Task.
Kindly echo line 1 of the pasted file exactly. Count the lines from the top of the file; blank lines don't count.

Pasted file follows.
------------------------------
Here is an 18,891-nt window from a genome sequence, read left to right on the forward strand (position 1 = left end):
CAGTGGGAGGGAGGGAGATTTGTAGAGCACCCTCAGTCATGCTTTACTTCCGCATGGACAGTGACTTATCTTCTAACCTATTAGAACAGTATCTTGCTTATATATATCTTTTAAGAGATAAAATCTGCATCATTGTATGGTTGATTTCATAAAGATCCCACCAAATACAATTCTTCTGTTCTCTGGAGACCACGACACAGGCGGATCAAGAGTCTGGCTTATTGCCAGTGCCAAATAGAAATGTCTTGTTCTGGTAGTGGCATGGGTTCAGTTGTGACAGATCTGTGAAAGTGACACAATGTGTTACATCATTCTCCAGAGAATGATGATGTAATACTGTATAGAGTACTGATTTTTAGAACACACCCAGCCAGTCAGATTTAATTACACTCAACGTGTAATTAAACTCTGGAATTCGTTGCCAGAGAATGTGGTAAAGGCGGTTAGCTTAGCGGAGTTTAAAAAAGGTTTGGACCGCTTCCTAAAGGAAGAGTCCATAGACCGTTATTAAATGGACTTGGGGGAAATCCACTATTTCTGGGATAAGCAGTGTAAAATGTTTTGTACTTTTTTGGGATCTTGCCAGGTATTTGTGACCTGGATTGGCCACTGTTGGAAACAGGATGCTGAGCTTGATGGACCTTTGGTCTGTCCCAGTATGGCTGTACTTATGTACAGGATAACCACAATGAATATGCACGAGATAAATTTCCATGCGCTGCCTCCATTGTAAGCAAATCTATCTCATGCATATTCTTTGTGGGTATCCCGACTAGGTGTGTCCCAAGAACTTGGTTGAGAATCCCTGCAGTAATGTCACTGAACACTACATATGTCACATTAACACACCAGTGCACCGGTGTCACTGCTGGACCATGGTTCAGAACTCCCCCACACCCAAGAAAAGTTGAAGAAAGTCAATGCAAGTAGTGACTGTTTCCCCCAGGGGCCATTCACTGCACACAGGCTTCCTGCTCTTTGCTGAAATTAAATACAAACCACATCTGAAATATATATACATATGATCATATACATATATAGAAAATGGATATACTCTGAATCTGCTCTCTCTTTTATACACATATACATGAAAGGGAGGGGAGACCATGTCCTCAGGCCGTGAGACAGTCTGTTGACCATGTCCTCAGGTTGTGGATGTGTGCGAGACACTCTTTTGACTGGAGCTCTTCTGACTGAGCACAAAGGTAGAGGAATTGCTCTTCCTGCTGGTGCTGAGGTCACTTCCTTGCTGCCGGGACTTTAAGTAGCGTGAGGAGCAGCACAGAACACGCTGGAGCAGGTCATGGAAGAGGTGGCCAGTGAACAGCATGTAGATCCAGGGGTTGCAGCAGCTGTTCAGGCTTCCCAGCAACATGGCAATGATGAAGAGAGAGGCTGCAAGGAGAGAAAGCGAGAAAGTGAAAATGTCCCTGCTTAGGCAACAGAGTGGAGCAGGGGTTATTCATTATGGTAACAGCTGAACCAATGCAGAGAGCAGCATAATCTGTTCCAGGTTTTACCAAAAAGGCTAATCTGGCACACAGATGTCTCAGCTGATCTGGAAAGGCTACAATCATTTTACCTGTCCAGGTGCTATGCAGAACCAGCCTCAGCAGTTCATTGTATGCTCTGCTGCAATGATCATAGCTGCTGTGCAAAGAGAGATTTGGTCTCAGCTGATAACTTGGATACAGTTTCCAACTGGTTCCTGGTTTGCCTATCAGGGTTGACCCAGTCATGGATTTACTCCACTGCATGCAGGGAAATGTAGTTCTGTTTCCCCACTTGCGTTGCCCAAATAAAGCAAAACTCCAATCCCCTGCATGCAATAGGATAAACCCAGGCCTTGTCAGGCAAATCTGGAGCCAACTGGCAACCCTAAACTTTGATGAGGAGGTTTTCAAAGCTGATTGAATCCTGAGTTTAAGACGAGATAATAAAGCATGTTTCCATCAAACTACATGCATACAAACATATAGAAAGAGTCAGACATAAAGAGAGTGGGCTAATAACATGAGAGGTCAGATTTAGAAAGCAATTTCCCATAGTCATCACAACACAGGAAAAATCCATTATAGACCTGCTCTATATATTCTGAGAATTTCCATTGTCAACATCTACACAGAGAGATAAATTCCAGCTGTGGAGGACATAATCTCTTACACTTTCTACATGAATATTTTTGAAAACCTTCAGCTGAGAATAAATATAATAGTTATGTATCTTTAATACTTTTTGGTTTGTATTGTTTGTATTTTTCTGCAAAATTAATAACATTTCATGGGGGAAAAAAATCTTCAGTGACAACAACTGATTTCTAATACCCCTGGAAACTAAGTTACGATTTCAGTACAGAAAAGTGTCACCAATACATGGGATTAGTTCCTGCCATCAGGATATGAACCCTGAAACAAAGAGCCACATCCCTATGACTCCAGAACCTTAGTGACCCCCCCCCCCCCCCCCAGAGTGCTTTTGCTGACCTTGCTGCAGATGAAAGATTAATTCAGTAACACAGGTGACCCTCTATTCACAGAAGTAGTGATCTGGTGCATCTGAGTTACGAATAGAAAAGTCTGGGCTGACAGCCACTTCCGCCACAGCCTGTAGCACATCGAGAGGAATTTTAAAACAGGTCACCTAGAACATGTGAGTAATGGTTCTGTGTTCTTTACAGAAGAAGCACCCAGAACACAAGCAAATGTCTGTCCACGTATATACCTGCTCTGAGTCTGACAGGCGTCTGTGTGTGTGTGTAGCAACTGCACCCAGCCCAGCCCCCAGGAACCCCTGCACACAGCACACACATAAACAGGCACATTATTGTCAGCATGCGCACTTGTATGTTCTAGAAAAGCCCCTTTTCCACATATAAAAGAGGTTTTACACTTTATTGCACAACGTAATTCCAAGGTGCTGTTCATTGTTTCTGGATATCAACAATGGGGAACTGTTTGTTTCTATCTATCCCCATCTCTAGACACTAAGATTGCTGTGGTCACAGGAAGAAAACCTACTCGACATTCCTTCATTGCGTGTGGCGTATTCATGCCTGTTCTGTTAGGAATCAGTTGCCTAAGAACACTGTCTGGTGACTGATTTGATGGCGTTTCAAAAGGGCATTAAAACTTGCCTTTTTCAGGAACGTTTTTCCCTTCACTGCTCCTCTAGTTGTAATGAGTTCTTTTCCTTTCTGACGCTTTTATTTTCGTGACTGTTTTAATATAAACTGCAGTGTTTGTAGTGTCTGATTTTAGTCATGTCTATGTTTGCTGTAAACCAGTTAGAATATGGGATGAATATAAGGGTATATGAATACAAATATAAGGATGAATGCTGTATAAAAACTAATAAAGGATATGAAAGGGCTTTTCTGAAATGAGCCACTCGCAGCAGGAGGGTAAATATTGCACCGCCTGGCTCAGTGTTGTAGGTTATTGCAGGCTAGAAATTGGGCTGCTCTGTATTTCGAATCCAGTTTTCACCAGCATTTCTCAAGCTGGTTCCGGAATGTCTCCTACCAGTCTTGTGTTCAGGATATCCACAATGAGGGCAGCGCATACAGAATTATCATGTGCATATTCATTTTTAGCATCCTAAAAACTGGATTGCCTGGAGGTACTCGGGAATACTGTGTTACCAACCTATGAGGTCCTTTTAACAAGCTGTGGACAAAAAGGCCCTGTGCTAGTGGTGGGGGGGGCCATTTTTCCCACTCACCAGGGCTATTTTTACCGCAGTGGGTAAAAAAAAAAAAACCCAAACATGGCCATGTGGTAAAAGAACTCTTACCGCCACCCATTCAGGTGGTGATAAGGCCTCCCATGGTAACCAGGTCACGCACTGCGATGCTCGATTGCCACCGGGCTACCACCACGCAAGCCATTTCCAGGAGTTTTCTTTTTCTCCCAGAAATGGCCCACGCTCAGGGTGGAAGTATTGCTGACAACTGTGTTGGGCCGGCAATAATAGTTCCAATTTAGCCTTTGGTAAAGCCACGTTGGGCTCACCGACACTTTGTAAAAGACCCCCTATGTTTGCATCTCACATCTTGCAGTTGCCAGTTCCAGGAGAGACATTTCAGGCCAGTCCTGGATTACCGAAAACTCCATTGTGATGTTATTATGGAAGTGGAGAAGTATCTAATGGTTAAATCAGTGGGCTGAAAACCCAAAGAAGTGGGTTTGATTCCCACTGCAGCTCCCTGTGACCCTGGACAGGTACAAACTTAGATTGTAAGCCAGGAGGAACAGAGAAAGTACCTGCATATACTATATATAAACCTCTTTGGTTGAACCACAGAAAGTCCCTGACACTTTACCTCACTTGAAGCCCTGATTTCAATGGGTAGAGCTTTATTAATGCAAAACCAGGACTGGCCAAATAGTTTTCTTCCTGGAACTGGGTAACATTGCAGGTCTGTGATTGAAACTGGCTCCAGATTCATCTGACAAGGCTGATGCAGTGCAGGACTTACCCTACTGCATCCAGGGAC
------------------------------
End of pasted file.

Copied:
Here is an 18,891-nt window from a genome sequence, read left to right on the forward strand (position 1 = left end):